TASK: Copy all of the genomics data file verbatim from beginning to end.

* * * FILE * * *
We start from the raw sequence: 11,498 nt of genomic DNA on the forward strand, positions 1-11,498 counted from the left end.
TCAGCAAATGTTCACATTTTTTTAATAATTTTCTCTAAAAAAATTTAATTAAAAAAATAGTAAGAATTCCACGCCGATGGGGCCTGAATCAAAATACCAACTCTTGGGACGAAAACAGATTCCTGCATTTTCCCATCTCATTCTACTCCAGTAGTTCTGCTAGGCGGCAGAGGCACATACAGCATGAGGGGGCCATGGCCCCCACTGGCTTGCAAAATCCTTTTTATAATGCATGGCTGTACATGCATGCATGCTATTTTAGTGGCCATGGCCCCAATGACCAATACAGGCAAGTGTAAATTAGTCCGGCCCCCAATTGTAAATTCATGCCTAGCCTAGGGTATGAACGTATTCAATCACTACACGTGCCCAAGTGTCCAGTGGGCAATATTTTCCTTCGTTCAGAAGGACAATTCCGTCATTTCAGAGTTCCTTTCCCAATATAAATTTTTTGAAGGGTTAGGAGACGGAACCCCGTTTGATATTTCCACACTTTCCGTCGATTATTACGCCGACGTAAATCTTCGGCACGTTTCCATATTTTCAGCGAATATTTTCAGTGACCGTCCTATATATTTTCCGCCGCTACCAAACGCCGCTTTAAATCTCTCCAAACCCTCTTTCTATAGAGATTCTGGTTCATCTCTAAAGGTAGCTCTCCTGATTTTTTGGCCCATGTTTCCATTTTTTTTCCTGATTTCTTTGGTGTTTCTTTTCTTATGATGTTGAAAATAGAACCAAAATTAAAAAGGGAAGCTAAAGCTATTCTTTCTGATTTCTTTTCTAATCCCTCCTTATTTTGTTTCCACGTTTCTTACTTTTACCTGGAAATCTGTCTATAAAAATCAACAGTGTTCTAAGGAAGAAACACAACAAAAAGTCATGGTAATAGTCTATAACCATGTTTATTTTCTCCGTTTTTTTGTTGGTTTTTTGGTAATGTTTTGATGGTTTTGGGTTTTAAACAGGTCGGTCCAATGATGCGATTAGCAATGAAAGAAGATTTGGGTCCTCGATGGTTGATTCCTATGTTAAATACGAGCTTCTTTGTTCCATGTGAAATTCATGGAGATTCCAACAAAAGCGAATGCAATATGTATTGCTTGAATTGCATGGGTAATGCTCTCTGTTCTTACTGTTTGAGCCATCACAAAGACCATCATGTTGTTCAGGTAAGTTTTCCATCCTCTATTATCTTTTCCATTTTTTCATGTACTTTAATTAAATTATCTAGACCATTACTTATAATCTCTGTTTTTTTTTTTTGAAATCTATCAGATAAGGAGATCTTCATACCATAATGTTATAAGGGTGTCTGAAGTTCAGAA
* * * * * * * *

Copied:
We start from the raw sequence: 11,498 nt of genomic DNA on the forward strand, positions 1-11,498 counted from the left end.
TCAGCAAATGTTCACATTTTTTTAATAATTTTCTCTAAAAAAATTTAATTAAAAAAATAGTAAGAATTCCACGCCGATGGGGCCTGAATCAAAATACCAACTCTTGGGACGAAAACAGATTCCTGCATTTTCCCATCTCATTCTACTCCAGTAGTTCTGCTAGGCGGCAGAGGCACATACAGCATGAGGGGGCCATGGCCCCCACTGGCTTGCAAAATCCTTTTTATAATGCATGGCTGTACATGCATGCATGCTATTTTAGTGGCCATGGCCCCAATGACCAATACAGGCAAGTGTAAATTAGTCCGGCCCCCAATTGTAAATTCATGCCTAGCCTAGGGTATGAACGTATTCAATCACTACACGTGCCCAAGTGTCCAGTGGGCAATATTTTCCTTCGTTCAGAAGGACAATTCCGTCATTTCAGAGTTCCTTTCCCAATATAAATTTTTTGAAGGGTTAGGAGACGGAACCCCGTTTGATATTTCCACACTTTCCGTCGATTATTACGCCGACGTAAATCTTCGGCACGTTTCCATATTTTCAGCGAATATTTTCAGTGACCGTCCTATATATTTTCCGCCGCTACCAAACGCCGCTTTAAATCTCTCCAAACCCTCTTTCTATAGAGATTCTGGTTCATCTCTAAAGGTAGCTCTCCTGATTTTTTGGCCCATGTTTCCATTTTTTTTCCTGATTTCTTTGGTGTTTCTTTTCTTATGATGTTGAAAATAGAACCAAAATTAAAAAGGGAAGCTAAAGCTATTCTTTCTGATTTCTTTTCTAATCCCTCCTTATTTTGTTTCCACGTTTCTTACTTTTACCTGGAAATCTGTCTATAAAAATCAACAGTGTTCTAAGGAAGAAACACAACAAAAAGTCATGGTAATAGTCTATAACCATGTTTATTTTCTCCGTTTTTTTGTTGGTTTTTTGGTAATGTTTTGATGGTTTTGGGTTTTAAACAGGTCGGTCCAATGATGCGATTAGCAATGAAAGAAGATTTGGGTCCTCGATGGTTGATTCCTATGTTAAATACGAGCTTCTTTGTTCCATGTGAAATTCATGGAGATTCCAACAAAAGCGAATGCAATATGTATTGCTTGAATTGCATGGGTAATGCTCTCTGTTCTTACTGTTTGAGCCATCACAAAGACCATCATGTTGTTCAGGTAAGTTTTCCATCCTCTATTATCTTTTCCATTTTTTCATGTACTTTAATTAAATTATCTAGACCATTACTTATAATCTCTGTTTTTTTTTTTTGAAATCTATCAGATAAGGAGATCTTCATACCATAATGTTATAAGGGTGTCTGAAGTTCAGAA